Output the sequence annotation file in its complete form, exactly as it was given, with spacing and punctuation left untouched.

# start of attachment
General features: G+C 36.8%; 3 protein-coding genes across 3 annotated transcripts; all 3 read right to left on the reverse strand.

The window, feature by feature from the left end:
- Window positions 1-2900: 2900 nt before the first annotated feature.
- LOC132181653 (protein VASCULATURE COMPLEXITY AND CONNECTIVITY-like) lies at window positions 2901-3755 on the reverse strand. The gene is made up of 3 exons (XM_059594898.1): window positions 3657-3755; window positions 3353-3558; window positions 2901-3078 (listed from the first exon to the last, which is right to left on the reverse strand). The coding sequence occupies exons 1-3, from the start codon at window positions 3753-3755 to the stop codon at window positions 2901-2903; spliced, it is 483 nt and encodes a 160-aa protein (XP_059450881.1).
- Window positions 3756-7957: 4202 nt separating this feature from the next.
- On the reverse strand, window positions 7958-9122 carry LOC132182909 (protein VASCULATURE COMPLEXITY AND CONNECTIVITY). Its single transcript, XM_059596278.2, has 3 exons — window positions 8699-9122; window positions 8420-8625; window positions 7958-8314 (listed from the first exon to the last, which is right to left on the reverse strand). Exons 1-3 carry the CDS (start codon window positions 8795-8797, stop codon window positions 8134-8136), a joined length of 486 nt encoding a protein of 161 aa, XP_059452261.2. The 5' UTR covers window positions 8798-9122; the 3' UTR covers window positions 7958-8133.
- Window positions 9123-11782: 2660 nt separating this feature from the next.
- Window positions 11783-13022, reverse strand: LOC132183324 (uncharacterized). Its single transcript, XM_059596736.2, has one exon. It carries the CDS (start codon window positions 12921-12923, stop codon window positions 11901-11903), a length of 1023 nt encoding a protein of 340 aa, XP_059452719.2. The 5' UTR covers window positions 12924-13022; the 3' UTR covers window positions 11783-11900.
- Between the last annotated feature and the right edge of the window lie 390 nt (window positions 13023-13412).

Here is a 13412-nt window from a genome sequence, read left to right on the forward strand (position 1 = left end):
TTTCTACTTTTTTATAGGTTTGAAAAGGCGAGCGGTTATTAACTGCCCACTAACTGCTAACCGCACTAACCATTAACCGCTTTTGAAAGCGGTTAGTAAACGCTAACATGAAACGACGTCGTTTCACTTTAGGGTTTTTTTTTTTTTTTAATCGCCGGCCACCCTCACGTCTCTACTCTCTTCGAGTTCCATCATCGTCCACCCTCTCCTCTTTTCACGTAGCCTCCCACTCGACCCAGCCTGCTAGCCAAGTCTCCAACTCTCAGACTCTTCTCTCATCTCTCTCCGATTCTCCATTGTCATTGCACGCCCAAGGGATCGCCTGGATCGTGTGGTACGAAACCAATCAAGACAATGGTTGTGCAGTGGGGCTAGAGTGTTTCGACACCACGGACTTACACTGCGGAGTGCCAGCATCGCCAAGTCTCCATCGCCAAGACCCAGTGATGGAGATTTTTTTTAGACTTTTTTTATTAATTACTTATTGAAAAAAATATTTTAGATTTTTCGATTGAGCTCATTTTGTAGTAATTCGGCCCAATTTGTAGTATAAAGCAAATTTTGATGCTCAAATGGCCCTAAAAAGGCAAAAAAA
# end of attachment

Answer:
General features: G+C 36.8%; 3 protein-coding genes across 3 annotated transcripts; all 3 read right to left on the reverse strand.

The window, feature by feature from the left end:
- Window positions 1-2900: 2900 nt before the first annotated feature.
- LOC132181653 (protein VASCULATURE COMPLEXITY AND CONNECTIVITY-like) lies at window positions 2901-3755 on the reverse strand. The gene is made up of 3 exons (XM_059594898.1): window positions 3657-3755; window positions 3353-3558; window positions 2901-3078 (listed from the first exon to the last, which is right to left on the reverse strand). The coding sequence occupies exons 1-3, from the start codon at window positions 3753-3755 to the stop codon at window positions 2901-2903; spliced, it is 483 nt and encodes a 160-aa protein (XP_059450881.1).
- Window positions 3756-7957: 4202 nt separating this feature from the next.
- On the reverse strand, window positions 7958-9122 carry LOC132182909 (protein VASCULATURE COMPLEXITY AND CONNECTIVITY). Its single transcript, XM_059596278.2, has 3 exons — window positions 8699-9122; window positions 8420-8625; window positions 7958-8314 (listed from the first exon to the last, which is right to left on the reverse strand). Exons 1-3 carry the CDS (start codon window positions 8795-8797, stop codon window positions 8134-8136), a joined length of 486 nt encoding a protein of 161 aa, XP_059452261.2. The 5' UTR covers window positions 8798-9122; the 3' UTR covers window positions 7958-8133.
- Window positions 9123-11782: 2660 nt separating this feature from the next.
- Window positions 11783-13022, reverse strand: LOC132183324 (uncharacterized). Its single transcript, XM_059596736.2, has one exon. It carries the CDS (start codon window positions 12921-12923, stop codon window positions 11901-11903), a length of 1023 nt encoding a protein of 340 aa, XP_059452719.2. The 5' UTR covers window positions 12924-13022; the 3' UTR covers window positions 11783-11900.
- Between the last annotated feature and the right edge of the window lie 390 nt (window positions 13023-13412).

Here is a 13412-nt window from a genome sequence, read left to right on the forward strand (position 1 = left end):
TTTCTACTTTTTTATAGGTTTGAAAAGGCGAGCGGTTATTAACTGCCCACTAACTGCTAACCGCACTAACCATTAACCGCTTTTGAAAGCGGTTAGTAAACGCTAACATGAAACGACGTCGTTTCACTTTAGGGTTTTTTTTTTTTTTTAATCGCCGGCCACCCTCACGTCTCTACTCTCTTCGAGTTCCATCATCGTCCACCCTCTCCTCTTTTCACGTAGCCTCCCACTCGACCCAGCCTGCTAGCCAAGTCTCCAACTCTCAGACTCTTCTCTCATCTCTCTCCGATTCTCCATTGTCATTGCACGCCCAAGGGATCGCCTGGATCGTGTGGTACGAAACCAATCAAGACAATGGTTGTGCAGTGGGGCTAGAGTGTTTCGACACCACGGACTTACACTGCGGAGTGCCAGCATCGCCAAGTCTCCATCGCCAAGACCCAGTGATGGAGATTTTTTTTAGACTTTTTTTATTAATTACTTATTGAAAAAAATATTTTAGATTTTTCGATTGAGCTCATTTTGTAGTAATTCGGCCCAATTTGTAGTATAAAGCAAATTTTGATGCTCAAATGGCCCTAAAAAGGCAAAAAAA